Monday, July 14, 2014
Sustaining Livestock - Salt and Other Minerals
Livestock need minerals. Not only is it easy to just go buy feed for our livestock these days at the local feed store but all of us also buy mineral supplements or licks of some type as well. How exactly those needs are going to be met in a grid down situation is something I have been researching and honestly I have not come up with a suitable solution for it yet.
Salt is probably the main mineral need of livestock and one that is mostly far from being available in most grazing pastures and plant life naturally. It has the advantage of being one of the easier minerals to come by however because it is also so well liked as a spice by humans. Salt has been mined, traded and used by humans for centuries and I imagine it will continue to be an available commodity for trading even after a grid down situation. Salt also has an advantage in availability because it is fairly common and there are many small salt mines or other types of resource areas that were used throughout the land that were closed years ago but can be reopened.
I know there are different types of salt and it isn't all table salt like we are used to for our own use so a bit more research into it maybe necessary. There is also the aspect of a delivery system. I know deer hunters at times around here were known to place salt in burlap or cheesecloth bags and suspend them over a large rock which allowed rain to slowly wash the salt down to form a salt lick.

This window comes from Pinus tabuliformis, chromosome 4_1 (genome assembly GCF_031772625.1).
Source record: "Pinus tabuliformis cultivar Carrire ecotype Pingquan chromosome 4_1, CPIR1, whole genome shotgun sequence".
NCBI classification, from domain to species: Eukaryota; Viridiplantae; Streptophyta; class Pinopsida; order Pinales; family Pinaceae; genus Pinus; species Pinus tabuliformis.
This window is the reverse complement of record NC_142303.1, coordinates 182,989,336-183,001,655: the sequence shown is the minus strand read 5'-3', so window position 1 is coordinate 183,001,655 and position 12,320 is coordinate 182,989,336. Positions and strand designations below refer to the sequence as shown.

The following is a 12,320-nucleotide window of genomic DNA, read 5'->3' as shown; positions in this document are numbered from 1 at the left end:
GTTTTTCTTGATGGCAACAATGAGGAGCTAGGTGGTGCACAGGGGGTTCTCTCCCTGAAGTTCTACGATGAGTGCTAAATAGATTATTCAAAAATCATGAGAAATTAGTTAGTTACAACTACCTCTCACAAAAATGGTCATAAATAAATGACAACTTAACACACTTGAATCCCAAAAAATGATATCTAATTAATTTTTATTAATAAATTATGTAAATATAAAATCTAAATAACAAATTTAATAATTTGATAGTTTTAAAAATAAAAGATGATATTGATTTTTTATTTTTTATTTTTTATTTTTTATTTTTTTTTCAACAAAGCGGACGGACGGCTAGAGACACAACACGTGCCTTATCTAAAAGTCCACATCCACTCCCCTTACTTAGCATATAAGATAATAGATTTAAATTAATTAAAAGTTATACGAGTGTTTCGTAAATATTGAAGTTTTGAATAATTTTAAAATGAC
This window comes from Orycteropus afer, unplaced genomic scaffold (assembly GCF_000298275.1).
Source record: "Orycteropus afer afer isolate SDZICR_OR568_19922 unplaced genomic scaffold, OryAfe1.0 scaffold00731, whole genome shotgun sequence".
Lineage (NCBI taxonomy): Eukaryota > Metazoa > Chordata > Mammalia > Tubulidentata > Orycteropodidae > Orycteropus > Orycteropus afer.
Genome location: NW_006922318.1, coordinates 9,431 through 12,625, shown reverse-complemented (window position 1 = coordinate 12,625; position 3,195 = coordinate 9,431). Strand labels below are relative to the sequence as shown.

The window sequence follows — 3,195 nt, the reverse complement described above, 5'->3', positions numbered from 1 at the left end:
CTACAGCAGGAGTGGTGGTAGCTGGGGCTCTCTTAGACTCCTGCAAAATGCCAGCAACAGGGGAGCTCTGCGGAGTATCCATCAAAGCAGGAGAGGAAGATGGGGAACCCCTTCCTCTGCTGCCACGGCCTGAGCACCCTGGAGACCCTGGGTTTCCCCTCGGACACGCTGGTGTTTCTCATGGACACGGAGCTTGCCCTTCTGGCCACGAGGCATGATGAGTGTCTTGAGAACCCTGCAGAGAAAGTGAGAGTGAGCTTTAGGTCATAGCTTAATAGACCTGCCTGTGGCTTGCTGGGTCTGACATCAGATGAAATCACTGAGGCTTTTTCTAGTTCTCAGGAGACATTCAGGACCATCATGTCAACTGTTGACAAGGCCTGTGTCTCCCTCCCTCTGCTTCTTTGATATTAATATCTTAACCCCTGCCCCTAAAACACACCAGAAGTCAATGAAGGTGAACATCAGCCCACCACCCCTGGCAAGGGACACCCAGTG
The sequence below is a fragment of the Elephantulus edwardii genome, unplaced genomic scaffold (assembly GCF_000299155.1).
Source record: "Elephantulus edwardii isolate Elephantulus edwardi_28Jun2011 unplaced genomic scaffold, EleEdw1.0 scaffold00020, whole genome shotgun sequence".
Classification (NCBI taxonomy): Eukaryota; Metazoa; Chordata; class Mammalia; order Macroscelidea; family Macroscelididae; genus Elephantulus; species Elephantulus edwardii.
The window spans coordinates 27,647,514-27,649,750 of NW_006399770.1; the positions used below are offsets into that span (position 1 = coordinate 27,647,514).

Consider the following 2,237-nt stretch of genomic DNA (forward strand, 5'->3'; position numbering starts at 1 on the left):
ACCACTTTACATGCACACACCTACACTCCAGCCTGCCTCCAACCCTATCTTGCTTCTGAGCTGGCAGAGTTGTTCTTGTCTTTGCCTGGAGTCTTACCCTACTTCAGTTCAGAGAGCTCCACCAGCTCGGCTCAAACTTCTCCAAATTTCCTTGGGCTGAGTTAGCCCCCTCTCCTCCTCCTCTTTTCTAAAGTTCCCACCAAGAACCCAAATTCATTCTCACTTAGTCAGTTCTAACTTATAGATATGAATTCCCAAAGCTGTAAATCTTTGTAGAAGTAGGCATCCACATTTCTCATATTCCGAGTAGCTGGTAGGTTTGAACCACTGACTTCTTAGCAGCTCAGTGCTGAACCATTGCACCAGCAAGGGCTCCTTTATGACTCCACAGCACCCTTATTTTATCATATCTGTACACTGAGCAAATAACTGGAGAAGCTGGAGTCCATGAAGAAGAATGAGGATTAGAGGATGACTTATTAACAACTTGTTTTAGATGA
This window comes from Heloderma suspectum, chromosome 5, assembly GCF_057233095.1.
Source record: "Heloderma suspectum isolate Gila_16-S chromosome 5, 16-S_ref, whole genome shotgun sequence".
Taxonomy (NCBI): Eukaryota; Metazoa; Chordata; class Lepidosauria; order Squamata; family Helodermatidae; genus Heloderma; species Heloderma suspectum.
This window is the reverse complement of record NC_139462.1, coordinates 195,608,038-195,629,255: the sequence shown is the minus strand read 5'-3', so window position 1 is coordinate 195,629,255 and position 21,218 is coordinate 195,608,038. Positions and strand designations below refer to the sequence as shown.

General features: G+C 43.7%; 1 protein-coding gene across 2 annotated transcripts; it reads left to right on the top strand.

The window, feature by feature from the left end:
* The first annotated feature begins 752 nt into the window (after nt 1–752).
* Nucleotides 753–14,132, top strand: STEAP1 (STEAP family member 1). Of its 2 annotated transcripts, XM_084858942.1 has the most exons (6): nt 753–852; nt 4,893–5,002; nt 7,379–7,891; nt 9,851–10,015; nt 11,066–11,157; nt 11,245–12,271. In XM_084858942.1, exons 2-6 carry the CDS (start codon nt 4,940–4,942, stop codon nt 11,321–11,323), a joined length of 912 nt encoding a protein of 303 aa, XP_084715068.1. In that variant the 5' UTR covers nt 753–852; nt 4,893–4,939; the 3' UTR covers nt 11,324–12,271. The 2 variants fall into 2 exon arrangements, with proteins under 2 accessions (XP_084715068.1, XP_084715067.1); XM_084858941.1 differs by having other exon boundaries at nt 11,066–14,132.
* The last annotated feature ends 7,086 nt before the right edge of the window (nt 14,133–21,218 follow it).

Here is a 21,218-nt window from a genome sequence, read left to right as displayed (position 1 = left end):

Other minerals that are necessary for livestock well being are not as easily acquired or delivered in a useful way.
Zinc, Iron, Copper, Sulfur, Selenium and there are a few others. Many of the symptoms or problems associated with mineral deficiencies in stock animals were not even discovered until the the 1930's or later so they had to be common but unknown problems for centuries before they were discovered.
My guess is.... And this is just a guess I am working on. Would be a varied diet of vegetables one does not normally see as feed for these animals might eliminate much of the need for mineral licks and such in a long term grid down situation. I know it was once common for small farmers to sometimes use many different crops for livestock when seeds or whatever became available. I know after I started researching if crops like Pumpkins, Squash and Cucumbers could be fed to sheep safely several old farmers around here had stories of their fathers or grandfathers planting stuff like that directly thinking of using it primarily as livestock feed. One old guy even mentioned Yams or Sweet potatoes for the cattle. Many of these alternative foodstuffs contain minerals and nutrients that livestock need.
Personally my plan is to stock up on the mineral supplements we use and keep them stored while working out a rotation plan to extend their use as far as possible. The days of simply setting the various mineral and salt blocks out for constant use will end and I may go to a system where I allow the livestock access to them for a while and then remove them once again.
It's a problem I am slowly researching and working on and is by no means set in stone as yet but something all of us who plan on keeping livestock after a collapse should give some thought to.
Keep Prepping Everyone!!!!